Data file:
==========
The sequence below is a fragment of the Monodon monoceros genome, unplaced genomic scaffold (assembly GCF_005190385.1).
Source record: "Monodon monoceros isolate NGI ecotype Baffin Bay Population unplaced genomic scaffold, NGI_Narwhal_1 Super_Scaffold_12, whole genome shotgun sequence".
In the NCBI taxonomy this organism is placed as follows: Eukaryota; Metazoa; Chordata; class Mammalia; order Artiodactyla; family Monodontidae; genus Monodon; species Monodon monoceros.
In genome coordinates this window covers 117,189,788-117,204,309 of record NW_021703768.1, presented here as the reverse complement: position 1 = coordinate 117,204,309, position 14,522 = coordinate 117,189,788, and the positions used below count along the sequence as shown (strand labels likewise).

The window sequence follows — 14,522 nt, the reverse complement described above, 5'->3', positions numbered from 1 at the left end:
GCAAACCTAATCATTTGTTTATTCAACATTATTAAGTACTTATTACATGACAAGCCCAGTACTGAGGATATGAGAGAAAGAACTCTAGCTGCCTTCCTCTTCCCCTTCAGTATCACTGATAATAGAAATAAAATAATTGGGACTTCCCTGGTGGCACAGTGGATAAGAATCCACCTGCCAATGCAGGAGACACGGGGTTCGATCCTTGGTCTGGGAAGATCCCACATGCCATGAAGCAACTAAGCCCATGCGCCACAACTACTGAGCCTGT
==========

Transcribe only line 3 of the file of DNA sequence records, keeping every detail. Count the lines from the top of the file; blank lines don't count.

In the NCBI taxonomy this organism is placed as follows: Eukaryota; Metazoa; Chordata; class Mammalia; order Artiodactyla; family Monodontidae; genus Monodon; species Monodon monoceros.